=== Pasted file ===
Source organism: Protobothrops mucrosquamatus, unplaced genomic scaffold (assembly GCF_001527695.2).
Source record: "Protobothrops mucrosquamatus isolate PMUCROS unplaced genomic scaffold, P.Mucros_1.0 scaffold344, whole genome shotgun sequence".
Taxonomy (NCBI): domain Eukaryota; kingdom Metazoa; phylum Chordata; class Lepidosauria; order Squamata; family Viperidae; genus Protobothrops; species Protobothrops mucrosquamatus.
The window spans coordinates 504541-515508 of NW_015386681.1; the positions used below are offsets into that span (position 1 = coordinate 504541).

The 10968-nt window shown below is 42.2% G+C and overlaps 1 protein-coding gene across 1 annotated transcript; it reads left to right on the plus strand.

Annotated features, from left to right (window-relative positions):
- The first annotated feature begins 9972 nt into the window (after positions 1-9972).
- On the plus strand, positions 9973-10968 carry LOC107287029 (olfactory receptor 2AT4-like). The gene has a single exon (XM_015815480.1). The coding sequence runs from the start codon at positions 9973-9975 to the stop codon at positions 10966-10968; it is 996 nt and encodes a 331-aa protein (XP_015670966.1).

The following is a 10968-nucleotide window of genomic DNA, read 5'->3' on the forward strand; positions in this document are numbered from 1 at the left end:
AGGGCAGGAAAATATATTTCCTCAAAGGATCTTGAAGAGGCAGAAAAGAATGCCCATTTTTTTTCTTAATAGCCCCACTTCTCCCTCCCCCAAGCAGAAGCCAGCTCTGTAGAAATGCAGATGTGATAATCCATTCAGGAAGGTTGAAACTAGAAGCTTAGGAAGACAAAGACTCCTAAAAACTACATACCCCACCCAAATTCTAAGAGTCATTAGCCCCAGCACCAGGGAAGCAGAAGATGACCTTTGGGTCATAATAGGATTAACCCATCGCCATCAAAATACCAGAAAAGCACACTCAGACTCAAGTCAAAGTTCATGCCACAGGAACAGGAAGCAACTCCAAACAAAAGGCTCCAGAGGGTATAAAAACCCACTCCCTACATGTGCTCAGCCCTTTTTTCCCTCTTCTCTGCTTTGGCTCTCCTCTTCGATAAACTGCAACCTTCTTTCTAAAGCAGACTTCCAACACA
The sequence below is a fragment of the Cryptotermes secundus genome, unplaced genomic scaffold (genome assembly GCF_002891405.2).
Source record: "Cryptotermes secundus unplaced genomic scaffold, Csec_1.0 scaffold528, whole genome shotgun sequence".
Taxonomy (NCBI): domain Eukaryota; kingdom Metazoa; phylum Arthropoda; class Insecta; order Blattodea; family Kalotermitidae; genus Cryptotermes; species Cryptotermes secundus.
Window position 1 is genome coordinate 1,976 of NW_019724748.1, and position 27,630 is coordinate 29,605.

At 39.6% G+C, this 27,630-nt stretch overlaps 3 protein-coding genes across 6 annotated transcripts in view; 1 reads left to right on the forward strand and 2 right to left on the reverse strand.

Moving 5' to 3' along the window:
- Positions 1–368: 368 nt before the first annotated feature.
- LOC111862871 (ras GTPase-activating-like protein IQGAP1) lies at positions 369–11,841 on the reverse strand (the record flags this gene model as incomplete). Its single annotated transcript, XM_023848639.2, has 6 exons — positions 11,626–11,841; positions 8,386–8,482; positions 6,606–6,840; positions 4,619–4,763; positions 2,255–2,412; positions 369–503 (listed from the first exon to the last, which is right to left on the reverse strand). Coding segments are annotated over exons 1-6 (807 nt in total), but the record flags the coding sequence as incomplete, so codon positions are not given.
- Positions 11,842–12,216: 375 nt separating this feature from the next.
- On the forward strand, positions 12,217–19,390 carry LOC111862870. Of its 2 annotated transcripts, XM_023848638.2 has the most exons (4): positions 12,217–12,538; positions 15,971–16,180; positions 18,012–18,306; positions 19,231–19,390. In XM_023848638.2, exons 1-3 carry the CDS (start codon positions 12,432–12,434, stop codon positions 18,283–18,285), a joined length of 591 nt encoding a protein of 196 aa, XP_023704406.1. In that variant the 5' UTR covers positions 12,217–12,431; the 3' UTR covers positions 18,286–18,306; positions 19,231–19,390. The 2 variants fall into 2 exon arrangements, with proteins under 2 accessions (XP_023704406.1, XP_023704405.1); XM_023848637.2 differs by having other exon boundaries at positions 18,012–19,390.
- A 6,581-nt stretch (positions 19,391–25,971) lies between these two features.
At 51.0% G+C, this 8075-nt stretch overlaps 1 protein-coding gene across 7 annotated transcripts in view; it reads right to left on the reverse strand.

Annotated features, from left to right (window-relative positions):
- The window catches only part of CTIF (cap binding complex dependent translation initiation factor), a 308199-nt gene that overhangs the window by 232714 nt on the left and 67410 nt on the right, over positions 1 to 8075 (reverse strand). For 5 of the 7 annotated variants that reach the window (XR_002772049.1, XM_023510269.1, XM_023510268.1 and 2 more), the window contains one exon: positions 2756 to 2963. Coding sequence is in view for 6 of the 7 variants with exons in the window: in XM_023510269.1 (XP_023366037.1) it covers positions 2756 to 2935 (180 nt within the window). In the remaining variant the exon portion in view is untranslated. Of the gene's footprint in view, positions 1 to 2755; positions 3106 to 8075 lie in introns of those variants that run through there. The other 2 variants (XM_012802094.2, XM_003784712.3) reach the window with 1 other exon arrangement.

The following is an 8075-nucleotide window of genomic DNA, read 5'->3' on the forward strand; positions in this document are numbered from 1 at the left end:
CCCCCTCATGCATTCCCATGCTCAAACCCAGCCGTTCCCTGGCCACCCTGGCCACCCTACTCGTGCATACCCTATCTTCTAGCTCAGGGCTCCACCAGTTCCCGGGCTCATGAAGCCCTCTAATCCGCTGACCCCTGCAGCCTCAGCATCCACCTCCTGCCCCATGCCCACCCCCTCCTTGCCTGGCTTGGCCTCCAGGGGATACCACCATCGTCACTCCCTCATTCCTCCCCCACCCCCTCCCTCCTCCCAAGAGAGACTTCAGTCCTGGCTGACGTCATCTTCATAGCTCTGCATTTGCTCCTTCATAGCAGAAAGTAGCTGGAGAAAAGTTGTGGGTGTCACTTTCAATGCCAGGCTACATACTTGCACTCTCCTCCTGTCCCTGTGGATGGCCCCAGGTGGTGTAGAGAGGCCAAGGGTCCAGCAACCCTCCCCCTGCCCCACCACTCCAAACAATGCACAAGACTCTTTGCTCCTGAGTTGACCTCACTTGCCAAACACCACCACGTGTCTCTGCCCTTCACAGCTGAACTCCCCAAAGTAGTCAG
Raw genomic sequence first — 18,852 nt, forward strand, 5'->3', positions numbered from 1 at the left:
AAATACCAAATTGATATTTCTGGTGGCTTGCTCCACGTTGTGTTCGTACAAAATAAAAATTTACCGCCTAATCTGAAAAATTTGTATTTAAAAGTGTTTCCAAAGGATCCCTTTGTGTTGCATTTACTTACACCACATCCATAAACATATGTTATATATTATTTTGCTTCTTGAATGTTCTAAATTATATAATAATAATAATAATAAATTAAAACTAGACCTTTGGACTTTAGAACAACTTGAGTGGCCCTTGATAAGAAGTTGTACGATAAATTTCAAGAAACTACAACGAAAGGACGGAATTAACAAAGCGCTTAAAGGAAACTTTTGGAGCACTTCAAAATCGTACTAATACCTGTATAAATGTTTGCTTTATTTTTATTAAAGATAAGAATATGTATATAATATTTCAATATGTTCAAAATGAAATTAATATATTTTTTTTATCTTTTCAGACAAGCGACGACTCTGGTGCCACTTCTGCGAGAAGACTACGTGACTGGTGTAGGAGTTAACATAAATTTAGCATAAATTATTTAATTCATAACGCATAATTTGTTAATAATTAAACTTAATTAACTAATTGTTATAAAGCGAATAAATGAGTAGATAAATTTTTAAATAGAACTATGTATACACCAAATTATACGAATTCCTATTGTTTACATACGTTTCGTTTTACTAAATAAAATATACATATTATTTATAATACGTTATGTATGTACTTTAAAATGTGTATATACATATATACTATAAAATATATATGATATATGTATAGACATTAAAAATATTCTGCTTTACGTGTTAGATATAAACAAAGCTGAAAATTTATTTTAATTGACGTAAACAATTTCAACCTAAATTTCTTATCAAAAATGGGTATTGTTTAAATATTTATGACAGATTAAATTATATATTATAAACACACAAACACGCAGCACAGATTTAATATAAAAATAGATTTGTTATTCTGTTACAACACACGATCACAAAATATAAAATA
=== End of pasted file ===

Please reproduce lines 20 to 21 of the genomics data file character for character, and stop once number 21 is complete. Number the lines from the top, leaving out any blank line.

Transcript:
- On the forward strand, positions 12,217–19,390 carry LOC111862870. Of its 2 annotated transcripts, XM_023848638.2 has the most exons (4): positions 12,217–12,538; positions 15,971–16,180; positions 18,012–18,306; positions 19,231–19,390. In XM_023848638.2, exons 1-3 carry the CDS (start codon positions 12,432–12,434, stop codon positions 18,283–18,285), a joined length of 591 nt encoding a protein of 196 aa, XP_023704406.1. In that variant the 5' UTR covers positions 12,217–12,431; the 3' UTR covers positions 18,286–18,306; positions 19,231–19,390. The 2 variants fall into 2 exon arrangements, with proteins under 2 accessions (XP_023704406.1, XP_023704405.1); XM_023848637.2 differs by having other exon boundaries at positions 18,012–19,390.
- A 6,581-nt stretch (positions 19,391–25,971) lies between these two features.